- This could amount to more than £1billion saved per year.
Of course, these simple principles, of reducing weight to cut fuel consumption can be applied to any mode of transport, including automotive fleets. Efficiency is driving multinationals, who face added pressures from regulating authorities with an eye upon emissions.
At MADE we are supporting manufacturers to look at their own production methods and processes, to see where they can benefit from the advanced technologies and techniques, such as additive manufacturing, to the benefit of their company and workforce.
Successful manufacturing strategy for SMEs is very closely tied up to investing in the development of higher competencies in order to reach competitive advantages. This need to evolve is ever-present; In a technologically dynamic environment SMEs have to update and refine their technology and their products in order to maintain their competitiveness. In a more hostile marketplace SMEs must adhere to precisely the same principles, of constant refinement and advancement, in order to remain competitive, when their customers have a wide choice of suppliers.
The most common stumbling block to adopting advanced technologies is, of course, an unwillingness to invest. But there is a more subtle, common obstacle too – the belief that ‘we have always done things this way and we will always do things this way.’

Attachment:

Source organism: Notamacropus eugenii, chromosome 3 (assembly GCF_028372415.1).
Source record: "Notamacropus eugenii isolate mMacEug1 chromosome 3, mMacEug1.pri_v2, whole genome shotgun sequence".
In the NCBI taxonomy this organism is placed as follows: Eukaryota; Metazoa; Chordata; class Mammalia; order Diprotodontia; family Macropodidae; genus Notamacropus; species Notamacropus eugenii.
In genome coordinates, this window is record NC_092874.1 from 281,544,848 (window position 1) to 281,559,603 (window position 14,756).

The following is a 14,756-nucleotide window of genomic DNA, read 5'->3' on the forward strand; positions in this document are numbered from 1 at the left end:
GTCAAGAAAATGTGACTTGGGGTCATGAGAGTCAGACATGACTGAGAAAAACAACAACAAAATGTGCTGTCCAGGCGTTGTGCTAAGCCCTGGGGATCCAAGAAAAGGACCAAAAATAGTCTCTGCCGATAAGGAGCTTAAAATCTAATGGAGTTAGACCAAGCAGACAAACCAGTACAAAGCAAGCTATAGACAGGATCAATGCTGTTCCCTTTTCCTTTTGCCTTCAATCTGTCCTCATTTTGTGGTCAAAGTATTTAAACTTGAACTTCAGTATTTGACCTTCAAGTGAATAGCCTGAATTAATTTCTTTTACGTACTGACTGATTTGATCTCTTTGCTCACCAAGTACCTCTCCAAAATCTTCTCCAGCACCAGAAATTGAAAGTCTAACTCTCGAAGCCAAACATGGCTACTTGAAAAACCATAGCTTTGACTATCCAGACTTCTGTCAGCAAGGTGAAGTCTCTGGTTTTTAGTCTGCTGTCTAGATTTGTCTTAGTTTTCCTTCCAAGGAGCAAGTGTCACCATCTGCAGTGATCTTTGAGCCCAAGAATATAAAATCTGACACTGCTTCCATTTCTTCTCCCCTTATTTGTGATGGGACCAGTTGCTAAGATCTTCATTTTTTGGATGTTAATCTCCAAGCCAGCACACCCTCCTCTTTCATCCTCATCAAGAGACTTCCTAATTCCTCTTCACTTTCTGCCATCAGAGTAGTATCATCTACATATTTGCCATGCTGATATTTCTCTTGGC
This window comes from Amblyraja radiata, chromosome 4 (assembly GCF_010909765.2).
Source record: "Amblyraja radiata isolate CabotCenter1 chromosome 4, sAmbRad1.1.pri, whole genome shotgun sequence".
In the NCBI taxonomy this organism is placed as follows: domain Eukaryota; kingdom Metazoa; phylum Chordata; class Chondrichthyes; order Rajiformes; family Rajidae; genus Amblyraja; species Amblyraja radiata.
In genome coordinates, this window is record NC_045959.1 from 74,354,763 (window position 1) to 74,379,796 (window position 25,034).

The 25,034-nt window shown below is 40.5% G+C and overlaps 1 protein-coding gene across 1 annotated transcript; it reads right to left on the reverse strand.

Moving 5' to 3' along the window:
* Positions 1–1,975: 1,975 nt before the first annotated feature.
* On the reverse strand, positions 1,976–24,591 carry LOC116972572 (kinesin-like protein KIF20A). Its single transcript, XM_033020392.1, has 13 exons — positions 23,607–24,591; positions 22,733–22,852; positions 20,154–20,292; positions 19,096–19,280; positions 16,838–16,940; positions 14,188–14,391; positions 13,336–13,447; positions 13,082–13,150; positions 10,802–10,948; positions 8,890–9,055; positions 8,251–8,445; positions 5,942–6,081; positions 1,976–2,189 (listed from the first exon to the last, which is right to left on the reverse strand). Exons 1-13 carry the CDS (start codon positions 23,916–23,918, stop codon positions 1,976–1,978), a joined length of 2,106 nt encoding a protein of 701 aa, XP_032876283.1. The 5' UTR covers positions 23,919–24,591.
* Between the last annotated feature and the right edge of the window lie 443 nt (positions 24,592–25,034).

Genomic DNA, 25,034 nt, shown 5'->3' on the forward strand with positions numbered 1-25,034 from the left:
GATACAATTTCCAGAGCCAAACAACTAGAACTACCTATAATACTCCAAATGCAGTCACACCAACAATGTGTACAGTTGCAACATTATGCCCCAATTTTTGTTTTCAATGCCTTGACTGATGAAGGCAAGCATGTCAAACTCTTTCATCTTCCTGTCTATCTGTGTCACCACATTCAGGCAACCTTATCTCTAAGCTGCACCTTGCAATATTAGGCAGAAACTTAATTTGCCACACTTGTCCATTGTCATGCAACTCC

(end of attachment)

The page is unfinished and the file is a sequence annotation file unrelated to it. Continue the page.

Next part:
Both are risky complacencies. Industry studies show that strong links between manufacturers and suppliers of advanced technology is the key external element which has a determining impact on the fate of the technology adoption. This is why we have been pleased to be so well placed to support manufacturers in Wales who are making crucial adjustments to their operations. The MADE team’s Advanced Design Engineering cohort is in a position to work with eligible Welsh manufacturers to carry out a bespoke needs analysis, to create a pilot research project to trial new technologies for their viability, and to assist manufacturers to adopt meaningful operational change.
The Advanced Design Engineering (ADE) aspect of MADE is available to qualifying businesses at no cost to them, and this project is supported by the Welsh Government and the European Regional Development Fund. For more information, go to: https://made.wales/
More About Luca Pagano
Luca Pagano is a Senior Research Engineer at the MADE Project – a suite of European funded projects, delivered by University of Wales Trinity Saint David (UWTSD) through its research Centre for Advanced Batch Manufacture (CBM).
Luca is an experienced engineer with a demonstrated history of working in the higher education, manufacturing and motorsport industry.
Skilled in Engineering Project Management/Planning, Vehicle Dynamics, Engine Performance, Computer-Aided Design (CAD), Automotive Engineering, Finite Element Analysis (ABAQUS CAE, Hi/Low Velocity Impacts), Advanced Manufacturing Processes, Advanced Composite Materials and Failure Analysis.